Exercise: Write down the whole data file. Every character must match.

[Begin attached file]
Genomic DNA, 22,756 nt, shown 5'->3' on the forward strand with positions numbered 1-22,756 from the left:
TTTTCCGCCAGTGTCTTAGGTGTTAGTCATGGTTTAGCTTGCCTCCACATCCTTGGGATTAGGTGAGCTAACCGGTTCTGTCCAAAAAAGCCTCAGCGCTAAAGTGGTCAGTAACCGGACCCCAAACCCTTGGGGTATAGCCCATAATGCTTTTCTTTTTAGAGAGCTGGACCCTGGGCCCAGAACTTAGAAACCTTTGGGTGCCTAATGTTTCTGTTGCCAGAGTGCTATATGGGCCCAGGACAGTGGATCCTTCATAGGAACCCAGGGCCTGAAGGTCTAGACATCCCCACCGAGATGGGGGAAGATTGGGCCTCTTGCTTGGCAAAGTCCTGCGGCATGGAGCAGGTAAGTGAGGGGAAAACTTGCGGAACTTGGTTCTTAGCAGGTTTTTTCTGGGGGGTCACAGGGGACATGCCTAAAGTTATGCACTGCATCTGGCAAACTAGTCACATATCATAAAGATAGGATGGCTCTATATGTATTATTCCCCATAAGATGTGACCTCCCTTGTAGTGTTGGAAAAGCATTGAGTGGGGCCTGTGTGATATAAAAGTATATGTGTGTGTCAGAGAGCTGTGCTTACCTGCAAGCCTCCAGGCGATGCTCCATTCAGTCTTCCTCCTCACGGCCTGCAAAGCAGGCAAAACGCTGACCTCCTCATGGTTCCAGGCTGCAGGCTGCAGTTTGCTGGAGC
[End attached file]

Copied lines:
Genomic DNA, 22,756 nt, shown 5'->3' on the forward strand with positions numbered 1-22,756 from the left:
TTTTCCGCCAGTGTCTTAGGTGTTAGTCATGGTTTAGCTTGCCTCCACATCCTTGGGATTAGGTGAGCTAACCGGTTCTGTCCAAAAAAGCCTCAGCGCTAAAGTGGTCAGTAACCGGACCCCAAACCCTTGGGGTATAGCCCATAATGCTTTTCTTTTTAGAGAGCTGGACCCTGGGCCCAGAACTTAGAAACCTTTGGGTGCCTAATGTTTCTGTTGCCAGAGTGCTATATGGGCCCAGGACAGTGGATCCTTCATAGGAACCCAGGGCCTGAAGGTCTAGACATCCCCACCGAGATGGGGGAAGATTGGGCCTCTTGCTTGGCAAAGTCCTGCGGCATGGAGCAGGTAAGTGAGGGGAAAACTTGCGGAACTTGGTTCTTAGCAGGTTTTTTCTGGGGGGTCACAGGGGACATGCCTAAAGTTATGCACTGCATCTGGCAAACTAGTCACATATCATAAAGATAGGATGGCTCTATATGTATTATTCCCCATAAGATGTGACCTCCCTTGTAGTGTTGGAAAAGCATTGAGTGGGGCCTGTGTGATATAAAAGTATATGTGTGTGTCAGAGAGCTGTGCTTACCTGCAAGCCTCCAGGCGATGCTCCATTCAGTCTTCCTCCTCACGGCCTGCAAAGCAGGCAAAACGCTGACCTCCTCATGGTTCCAGGCTGCAGGCTGCAGTTTGCTGGAGC